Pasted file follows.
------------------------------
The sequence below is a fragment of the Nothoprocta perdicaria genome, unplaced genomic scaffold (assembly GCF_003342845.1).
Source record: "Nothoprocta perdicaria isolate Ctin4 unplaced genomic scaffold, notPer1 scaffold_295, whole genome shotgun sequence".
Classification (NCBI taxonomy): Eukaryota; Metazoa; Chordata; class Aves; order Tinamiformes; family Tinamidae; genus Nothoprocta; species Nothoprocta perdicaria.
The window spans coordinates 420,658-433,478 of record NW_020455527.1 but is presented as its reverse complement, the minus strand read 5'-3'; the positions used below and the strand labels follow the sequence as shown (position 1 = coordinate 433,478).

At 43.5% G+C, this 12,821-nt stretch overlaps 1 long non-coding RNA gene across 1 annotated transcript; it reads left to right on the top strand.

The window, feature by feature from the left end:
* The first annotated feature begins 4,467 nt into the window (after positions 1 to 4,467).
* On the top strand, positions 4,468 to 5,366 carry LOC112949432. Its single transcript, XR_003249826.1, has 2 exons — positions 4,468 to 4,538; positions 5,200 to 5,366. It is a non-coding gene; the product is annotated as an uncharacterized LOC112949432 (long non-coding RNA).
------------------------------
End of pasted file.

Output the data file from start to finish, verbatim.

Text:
The sequence below is a fragment of the Nothoprocta perdicaria genome, unplaced genomic scaffold (assembly GCF_003342845.1).
Source record: "Nothoprocta perdicaria isolate Ctin4 unplaced genomic scaffold, notPer1 scaffold_295, whole genome shotgun sequence".
Classification (NCBI taxonomy): Eukaryota; Metazoa; Chordata; class Aves; order Tinamiformes; family Tinamidae; genus Nothoprocta; species Nothoprocta perdicaria.
The window spans coordinates 420,658-433,478 of record NW_020455527.1 but is presented as its reverse complement, the minus strand read 5'-3'; the positions used below and the strand labels follow the sequence as shown (position 1 = coordinate 433,478).

At 43.5% G+C, this 12,821-nt stretch overlaps 1 long non-coding RNA gene across 1 annotated transcript; it reads left to right on the top strand.

The window, feature by feature from the left end:
* The first annotated feature begins 4,467 nt into the window (after positions 1 to 4,467).
* On the top strand, positions 4,468 to 5,366 carry LOC112949432. Its single transcript, XR_003249826.1, has 2 exons — positions 4,468 to 4,538; positions 5,200 to 5,366. It is a non-coding gene; the product is annotated as an uncharacterized LOC112949432 (long non-coding RNA).